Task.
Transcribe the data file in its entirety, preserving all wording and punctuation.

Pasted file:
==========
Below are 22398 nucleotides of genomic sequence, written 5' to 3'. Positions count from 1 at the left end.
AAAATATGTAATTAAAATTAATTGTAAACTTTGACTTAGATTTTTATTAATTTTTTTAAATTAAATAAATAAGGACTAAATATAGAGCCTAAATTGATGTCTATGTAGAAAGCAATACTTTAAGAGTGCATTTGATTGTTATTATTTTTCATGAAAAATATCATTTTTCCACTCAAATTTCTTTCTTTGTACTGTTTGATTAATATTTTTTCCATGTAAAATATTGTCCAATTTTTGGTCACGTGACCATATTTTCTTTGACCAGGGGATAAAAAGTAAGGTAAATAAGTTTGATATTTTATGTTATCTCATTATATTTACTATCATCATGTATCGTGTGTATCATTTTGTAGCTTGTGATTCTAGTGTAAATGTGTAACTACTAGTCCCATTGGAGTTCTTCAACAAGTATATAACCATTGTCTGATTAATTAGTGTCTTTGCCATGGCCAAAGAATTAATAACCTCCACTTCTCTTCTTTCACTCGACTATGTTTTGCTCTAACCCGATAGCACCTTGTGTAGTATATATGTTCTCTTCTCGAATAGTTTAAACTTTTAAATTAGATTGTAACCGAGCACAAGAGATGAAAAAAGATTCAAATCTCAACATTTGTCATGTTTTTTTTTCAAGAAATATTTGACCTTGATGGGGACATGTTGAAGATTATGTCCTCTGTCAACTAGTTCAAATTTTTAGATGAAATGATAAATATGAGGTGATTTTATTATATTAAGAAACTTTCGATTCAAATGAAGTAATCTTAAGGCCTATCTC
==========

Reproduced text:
Below are 22398 nucleotides of genomic sequence, written 5' to 3'. Positions count from 1 at the left end.
AAAATATGTAATTAAAATTAATTGTAAACTTTGACTTAGATTTTTATTAATTTTTTTAAATTAAATAAATAAGGACTAAATATAGAGCCTAAATTGATGTCTATGTAGAAAGCAATACTTTAAGAGTGCATTTGATTGTTATTATTTTTCATGAAAAATATCATTTTTCCACTCAAATTTCTTTCTTTGTACTGTTTGATTAATATTTTTTCCATGTAAAATATTGTCCAATTTTTGGTCACGTGACCATATTTTCTTTGACCAGGGGATAAAAAGTAAGGTAAATAAGTTTGATATTTTATGTTATCTCATTATATTTACTATCATCATGTATCGTGTGTATCATTTTGTAGCTTGTGATTCTAGTGTAAATGTGTAACTACTAGTCCCATTGGAGTTCTTCAACAAGTATATAACCATTGTCTGATTAATTAGTGTCTTTGCCATGGCCAAAGAATTAATAACCTCCACTTCTCTTCTTTCACTCGACTATGTTTTGCTCTAACCCGATAGCACCTTGTGTAGTATATATGTTCTCTTCTCGAATAGTTTAAACTTTTAAATTAGATTGTAACCGAGCACAAGAGATGAAAAAAGATTCAAATCTCAACATTTGTCATGTTTTTTTTTCAAGAAATATTTGACCTTGATGGGGACATGTTGAAGATTATGTCCTCTGTCAACTAGTTCAAATTTTTAGATGAAATGATAAATATGAGGTGATTTTATTATATTAAGAAACTTTCGATTCAAATGAAGTAATCTTAAGGCCTATCTC